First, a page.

From Wikipedia, the free encyclopedia
Welcome banner for a Free-Net bulletin board system, 1994

A free-net was originally a computer system or network that provided public access to digital resources and community information, including personal communications, through modem dialup via the public switched telephone network. The concept originated in the health sciences to provide online help for medical patients.[1][2] With the development of the Internet free-net systems became the first to offer limited Internet access to the general public to support the non-profit community work. The Cleveland Free-Net (, founded in 1986, was the pioneering community network of this kind in the world.[3][4]

Any person with a personal computer, or through access from public terminal in libraries, could register for accounts on a free-net, and was assigned an email address. Other services often included Usenet newsgroups, chat rooms, IRC, telnet, and archives of community information, delivered either with text-based Gopher software or later the World-Wide Web.

The word mark Free-Net was a registered trademark of the National Public Telecomputing Network (NPTN), founded in 1989 by Tom Grundner at Case Western Reserve University. NPTN was a non-profit organization dedicated to establishing and developing, free, public access, digital information and communication services for the general public.[5] It closed operations in 1996, filing for Chapter 7 bankruptcy.[6] However, prior use of the term created some conflicts.[7] NPTN distributed the software package FreePort, developed at Case Western Reserve, that was used and licensed by many of the free-net sites.

The Internet domain name was first registered by the Greater Detroit Free-Net (, a non-profit community system in Detroit, MI, and a member of the NPTN. The Greater Detroit Free-Net provided other subdomains to several free-net systems during its operation from 1993 to approximately 2001.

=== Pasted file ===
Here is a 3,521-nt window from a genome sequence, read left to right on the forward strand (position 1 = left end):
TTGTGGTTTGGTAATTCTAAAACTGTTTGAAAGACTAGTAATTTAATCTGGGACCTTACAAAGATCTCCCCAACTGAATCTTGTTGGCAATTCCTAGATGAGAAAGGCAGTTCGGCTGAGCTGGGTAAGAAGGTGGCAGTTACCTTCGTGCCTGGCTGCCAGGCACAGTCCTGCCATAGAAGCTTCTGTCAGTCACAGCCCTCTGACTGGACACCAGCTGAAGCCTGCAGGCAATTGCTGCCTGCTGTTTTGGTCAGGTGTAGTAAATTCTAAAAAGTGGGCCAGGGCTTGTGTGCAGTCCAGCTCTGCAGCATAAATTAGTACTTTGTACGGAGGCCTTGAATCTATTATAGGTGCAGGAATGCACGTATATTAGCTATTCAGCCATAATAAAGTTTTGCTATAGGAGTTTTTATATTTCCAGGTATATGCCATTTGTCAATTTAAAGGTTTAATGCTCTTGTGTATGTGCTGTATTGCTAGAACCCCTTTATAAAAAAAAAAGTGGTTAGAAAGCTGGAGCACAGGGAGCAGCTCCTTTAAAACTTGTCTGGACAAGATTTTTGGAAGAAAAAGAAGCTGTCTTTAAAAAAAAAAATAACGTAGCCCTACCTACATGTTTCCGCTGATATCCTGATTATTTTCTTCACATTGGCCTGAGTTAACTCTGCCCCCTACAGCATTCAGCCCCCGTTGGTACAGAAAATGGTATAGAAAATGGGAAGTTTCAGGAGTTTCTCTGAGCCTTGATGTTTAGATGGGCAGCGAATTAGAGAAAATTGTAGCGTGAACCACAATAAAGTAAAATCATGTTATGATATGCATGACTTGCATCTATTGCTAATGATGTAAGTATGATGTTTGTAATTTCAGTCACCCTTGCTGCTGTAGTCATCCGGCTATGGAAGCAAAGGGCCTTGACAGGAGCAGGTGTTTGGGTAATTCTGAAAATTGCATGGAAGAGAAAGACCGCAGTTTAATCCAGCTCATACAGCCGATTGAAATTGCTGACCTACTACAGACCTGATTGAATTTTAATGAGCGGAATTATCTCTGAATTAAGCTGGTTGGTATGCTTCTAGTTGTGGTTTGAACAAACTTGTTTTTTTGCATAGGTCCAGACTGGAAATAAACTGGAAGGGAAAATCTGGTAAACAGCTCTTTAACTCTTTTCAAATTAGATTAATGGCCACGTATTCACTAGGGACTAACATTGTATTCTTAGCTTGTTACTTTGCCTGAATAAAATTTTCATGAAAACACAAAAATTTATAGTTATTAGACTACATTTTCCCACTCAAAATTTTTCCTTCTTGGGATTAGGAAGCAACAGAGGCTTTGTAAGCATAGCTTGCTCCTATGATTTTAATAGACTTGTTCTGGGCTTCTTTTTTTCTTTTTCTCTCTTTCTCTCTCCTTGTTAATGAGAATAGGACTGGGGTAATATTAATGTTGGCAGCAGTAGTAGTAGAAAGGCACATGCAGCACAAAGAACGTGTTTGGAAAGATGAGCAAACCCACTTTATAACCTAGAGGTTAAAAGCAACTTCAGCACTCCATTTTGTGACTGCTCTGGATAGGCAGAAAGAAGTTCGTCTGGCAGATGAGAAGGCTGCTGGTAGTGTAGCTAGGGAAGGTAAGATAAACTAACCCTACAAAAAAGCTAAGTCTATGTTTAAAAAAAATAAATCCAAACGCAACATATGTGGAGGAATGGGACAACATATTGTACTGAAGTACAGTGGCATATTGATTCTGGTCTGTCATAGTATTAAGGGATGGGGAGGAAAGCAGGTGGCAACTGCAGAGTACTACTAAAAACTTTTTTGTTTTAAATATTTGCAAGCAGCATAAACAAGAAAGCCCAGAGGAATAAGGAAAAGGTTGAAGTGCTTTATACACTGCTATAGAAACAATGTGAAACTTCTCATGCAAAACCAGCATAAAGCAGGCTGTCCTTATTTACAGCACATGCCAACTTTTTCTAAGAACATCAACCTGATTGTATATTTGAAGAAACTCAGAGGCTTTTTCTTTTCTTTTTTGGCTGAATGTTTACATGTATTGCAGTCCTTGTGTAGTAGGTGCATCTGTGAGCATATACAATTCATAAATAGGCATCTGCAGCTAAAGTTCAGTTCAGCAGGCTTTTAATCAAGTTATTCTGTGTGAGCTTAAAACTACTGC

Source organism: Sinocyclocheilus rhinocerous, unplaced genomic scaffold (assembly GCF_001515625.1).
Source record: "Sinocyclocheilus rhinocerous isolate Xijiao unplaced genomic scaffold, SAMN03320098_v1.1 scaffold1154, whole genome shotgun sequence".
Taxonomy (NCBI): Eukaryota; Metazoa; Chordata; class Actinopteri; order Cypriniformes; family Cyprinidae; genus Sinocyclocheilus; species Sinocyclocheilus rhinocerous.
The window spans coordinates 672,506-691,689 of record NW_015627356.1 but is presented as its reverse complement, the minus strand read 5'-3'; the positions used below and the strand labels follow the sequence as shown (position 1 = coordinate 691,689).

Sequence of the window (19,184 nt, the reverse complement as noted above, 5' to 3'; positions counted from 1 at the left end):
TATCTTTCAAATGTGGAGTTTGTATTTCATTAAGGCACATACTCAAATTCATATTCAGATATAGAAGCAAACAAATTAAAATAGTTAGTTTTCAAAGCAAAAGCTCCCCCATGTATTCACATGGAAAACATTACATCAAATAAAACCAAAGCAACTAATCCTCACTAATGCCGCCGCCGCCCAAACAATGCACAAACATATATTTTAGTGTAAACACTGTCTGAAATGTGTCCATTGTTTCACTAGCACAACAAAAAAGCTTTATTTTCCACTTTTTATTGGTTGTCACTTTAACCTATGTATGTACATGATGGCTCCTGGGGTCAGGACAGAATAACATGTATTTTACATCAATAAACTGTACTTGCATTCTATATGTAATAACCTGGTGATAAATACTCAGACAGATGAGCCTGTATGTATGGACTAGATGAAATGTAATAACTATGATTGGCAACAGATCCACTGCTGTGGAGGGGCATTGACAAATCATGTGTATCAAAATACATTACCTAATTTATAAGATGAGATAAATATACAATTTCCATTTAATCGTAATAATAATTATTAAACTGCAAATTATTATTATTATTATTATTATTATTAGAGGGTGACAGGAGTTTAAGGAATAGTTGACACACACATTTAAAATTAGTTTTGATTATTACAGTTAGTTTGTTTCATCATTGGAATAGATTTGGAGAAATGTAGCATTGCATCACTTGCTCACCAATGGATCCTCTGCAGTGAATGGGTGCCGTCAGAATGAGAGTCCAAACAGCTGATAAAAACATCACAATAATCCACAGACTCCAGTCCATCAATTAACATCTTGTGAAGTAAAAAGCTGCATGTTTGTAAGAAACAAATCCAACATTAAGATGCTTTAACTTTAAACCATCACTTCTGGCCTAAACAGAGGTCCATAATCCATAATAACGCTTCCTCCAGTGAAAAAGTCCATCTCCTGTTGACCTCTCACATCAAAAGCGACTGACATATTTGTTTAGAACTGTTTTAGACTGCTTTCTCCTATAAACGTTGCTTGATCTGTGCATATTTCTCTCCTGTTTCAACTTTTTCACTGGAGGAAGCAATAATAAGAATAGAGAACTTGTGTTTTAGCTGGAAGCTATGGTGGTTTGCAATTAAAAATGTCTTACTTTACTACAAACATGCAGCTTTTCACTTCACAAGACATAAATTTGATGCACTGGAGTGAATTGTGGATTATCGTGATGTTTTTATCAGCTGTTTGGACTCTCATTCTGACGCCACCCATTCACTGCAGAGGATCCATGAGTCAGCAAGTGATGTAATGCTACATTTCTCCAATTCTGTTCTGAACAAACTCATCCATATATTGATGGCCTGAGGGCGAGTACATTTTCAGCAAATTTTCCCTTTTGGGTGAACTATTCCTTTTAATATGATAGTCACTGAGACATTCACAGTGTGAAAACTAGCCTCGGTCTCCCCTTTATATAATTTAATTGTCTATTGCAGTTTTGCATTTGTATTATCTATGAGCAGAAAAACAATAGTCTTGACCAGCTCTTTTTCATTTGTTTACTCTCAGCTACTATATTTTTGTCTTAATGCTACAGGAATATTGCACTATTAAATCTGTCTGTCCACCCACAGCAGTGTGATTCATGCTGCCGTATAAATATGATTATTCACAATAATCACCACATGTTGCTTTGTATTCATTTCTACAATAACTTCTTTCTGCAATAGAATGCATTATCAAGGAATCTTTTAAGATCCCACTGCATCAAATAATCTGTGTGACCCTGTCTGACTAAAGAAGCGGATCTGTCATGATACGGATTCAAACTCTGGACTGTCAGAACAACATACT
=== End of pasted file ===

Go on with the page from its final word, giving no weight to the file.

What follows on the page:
Unlike commercial Internet service providers, free-nets originally provided direct terminal-based dialup, instead of other networked connections, such as Point-to-Point Protocol (PPP). The development of Internet access with cheaper and faster connections, and the advent of the World-Wide Web made the original free-net community concept obsolete.

A number of free-nets, including the original Cleveland Free-Net, have shut down or changed their focus. Free-nets have always been locally governed, so interpretation of their mission to remove barriers to access and provide a forum for community information, as well as services offered, can vary widely. As text-based Internet became less popular, some of the original free-nets have made available PPP dialup and more recently DSL services, as a revenue generating mechanism, with some now transitioning into the community wireless movement.

Several free-net systems continue under new mission statements. Rochester Free-Net (Rochester, New York), for instance, focuses on hosting community service organizations (over 500 to date) as well as seminars about Internet use to the community at no charge. Austin FreeNet (Austin, Texas) now provides technology training and access to residents of the city, "fostering skills that enable people to succeed in a digital age."[8]

See also[edit]


  1. ^ Smith, Ernie (2018-01-20). "The Tale of the Free-Net, the Cheap Way Dial-Up Users Got Online". Motherboard. Vice. Retrieved 2018-01-31.
  2. ^ Calvo, Melissa (1985-12-09). "MDs Practive Medical Arts Electronically". InfoWorld. Vol. 7, no. 49. p. 17. ISSN 0199-6649. Retrieved 2018-01-31.
  3. ^ Ishida, Toru (2005). "World Digital Cities: Beyond Heterogeneity". In van den Besselaar, Peter; Koizumi, Satoshi (eds.). Digital Cities III. Information Technologies for Social Capital: Cross-cultural Perspectives. Third International Digital Cities Workshop. Information Systems and Applications. Vol. 3081. Berlin: Springer-Verlag. p. 190. ISBN 978-3-540-25971-8.
  4. ^ "Cleveland Freenet". 2002. Retrieved 6 March 2021.
  5. ^ Grundner, T.M. (August 4, 1991). "The National Public Telecomputing Network (NPTN)". Coalition for Networked Information. Archived from the original on 2017-01-13. If the core beliefs of the National Public Telecomputing Network were to be summarized in one sentence, it would be this: We believe that everyone in a society has a right to access the primary information resources of that society via the best means available.
  6. ^ Connors, Tim (September 24, 1996). "Goodbye to the National Public Telecomputing Network". National Public Telecomputing Network (NPTN). Archived from the original on December 25, 1996. I regret to report that the National Public Telecomputing Network will soon be closing its doors permanently. On September 17, 1996, NPTN filed for a Chapter 7 bankruptcy.
  7. ^ "Word Mark: FREE-NET". Trademark Electronic Search System (TESS). United States Patent and Trademark Office. August 2, 1988. Archived from the original on February 1, 2018. Alt URL
  8. ^ "About Us: Austin Free-Net". Basic Computer Training and IT Services. Austin Free-Net. Retrieved 2018-01-31. We exist to provide technology training and access to the community, fostering skills that enable people to succeed in a digital age.

External links[edit]